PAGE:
Popular Yiddish term for an unfortunate person. It occurs also in the form Schlimmilius ("Jüdische Volksbibliothek," vii. 80). According to Heine ("Jehuda-ben-Halevy"), it is derived from the Bible name "Shelumiel," owing to the fact that the person transfixed by the spear of Phinehas for incontinence with the Moabite woman (Num. xxv. 6) was so killed by mistake. Others derive the term from a corruption of the expression "schlimm mazzal" (unlucky star).
Many of the most popular anecdotes of the ghetto relate to the experiences of persons who, through no fault of their own, are pursued by misfortune to the end, and endure it without murmuring. They resemble in Jewish folk-tales the Gothamites or "Schildbürgers" of English and German folk-lore. Chamisso used the term as the name of the hero of his popular story, "Peter Schlemihl," but without much reference to its Jewish meaning. He may have heard the term through Itzig, the Berlin banker, to whom Heine was indebted for his interpretation of the word.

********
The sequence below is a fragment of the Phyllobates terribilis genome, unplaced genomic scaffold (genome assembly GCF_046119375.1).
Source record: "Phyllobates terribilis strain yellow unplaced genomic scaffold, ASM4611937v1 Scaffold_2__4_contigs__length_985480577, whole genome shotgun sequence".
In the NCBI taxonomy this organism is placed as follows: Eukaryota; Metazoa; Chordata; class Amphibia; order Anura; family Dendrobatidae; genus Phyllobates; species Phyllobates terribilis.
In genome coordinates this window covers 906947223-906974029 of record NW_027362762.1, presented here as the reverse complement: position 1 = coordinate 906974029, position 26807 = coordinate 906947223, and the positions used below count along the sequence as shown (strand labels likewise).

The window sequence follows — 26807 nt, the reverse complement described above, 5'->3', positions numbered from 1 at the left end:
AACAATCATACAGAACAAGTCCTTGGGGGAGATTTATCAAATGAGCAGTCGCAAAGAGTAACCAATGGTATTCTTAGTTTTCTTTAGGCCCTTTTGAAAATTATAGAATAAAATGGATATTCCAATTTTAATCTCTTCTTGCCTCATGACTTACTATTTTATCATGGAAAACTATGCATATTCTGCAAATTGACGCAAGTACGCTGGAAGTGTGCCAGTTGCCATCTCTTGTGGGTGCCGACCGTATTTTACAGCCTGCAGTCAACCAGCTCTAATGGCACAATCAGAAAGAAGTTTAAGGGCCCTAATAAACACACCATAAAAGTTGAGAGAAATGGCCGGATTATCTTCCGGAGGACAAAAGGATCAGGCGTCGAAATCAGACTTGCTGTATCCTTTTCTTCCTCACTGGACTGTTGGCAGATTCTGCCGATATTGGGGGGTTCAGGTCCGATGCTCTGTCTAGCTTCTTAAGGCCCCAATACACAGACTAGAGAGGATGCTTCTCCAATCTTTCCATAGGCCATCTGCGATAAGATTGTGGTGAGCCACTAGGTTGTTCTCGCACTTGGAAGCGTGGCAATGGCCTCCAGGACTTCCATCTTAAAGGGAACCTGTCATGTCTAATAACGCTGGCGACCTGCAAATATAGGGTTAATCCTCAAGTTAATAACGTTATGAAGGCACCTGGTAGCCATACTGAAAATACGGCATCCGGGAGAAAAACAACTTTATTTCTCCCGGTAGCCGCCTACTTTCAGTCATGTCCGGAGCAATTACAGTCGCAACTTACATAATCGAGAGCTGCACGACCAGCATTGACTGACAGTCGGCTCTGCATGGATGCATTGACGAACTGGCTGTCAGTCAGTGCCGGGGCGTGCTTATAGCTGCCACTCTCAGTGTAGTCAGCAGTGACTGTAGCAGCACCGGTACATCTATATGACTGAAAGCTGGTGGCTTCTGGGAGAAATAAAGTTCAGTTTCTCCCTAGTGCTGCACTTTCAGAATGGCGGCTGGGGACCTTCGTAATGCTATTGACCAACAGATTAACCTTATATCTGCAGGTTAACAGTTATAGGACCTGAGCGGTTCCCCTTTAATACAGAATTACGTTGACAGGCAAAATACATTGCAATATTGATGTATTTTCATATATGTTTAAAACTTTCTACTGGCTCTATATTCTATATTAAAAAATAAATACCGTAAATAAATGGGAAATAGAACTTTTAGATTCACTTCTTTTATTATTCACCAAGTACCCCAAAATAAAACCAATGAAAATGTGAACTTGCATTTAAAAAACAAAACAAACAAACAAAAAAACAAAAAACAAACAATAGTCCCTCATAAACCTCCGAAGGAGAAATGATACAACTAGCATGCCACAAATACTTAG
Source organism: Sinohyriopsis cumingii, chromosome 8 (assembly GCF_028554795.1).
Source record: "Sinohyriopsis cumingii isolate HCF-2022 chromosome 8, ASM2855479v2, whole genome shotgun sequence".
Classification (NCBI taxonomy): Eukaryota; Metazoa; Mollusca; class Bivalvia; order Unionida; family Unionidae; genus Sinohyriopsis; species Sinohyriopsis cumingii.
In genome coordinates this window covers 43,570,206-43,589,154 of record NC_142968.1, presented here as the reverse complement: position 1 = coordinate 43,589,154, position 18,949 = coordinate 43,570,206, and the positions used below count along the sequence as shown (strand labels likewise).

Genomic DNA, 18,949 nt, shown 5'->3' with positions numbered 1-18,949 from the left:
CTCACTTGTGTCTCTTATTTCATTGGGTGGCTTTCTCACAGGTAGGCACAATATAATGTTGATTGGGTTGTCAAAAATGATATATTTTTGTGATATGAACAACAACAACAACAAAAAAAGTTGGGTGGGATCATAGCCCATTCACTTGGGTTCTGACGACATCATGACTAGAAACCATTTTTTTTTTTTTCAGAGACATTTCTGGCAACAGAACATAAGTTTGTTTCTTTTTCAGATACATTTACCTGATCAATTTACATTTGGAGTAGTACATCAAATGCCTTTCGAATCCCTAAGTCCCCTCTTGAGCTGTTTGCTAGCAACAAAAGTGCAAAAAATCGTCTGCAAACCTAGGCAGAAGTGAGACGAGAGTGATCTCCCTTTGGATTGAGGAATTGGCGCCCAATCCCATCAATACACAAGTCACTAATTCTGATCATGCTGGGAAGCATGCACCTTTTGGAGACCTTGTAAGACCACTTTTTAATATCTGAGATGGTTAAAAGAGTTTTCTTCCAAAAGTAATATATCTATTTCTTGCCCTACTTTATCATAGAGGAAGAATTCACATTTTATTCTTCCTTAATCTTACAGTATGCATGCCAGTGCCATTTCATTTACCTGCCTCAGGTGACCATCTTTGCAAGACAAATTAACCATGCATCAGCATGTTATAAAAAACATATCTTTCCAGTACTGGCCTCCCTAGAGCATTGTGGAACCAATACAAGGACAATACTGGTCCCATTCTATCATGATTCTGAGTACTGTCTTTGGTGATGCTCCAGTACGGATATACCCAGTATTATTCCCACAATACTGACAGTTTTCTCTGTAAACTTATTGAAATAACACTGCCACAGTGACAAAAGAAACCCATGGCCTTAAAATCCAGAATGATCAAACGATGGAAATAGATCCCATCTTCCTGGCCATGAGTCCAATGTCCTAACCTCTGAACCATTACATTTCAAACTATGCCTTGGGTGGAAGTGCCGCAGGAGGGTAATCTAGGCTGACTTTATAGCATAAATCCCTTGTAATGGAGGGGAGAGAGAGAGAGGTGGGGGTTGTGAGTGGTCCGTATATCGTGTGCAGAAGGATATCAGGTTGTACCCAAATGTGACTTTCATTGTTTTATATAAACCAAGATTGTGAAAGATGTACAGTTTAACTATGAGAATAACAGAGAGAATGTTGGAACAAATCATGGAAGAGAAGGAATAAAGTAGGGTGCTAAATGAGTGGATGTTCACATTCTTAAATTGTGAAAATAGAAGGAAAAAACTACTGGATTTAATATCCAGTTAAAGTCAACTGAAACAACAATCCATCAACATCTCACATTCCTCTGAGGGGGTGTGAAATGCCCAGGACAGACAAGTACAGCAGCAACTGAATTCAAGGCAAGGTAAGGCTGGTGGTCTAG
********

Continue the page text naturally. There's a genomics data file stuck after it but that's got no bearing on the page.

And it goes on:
- Chamisso, Peter Schlemihl, ed. Jacobs, Preface, p. xii., London, 1898;
- D. Sanders, Deutsches Wörterbuch;
- idem, Kritiken. ii. 137;
- B. Felsenthal, in Geiger's Jüd. Zeit. vi. 60;
- A. Wünsche, in Jüdisches Litteraturblatt, viii. 135.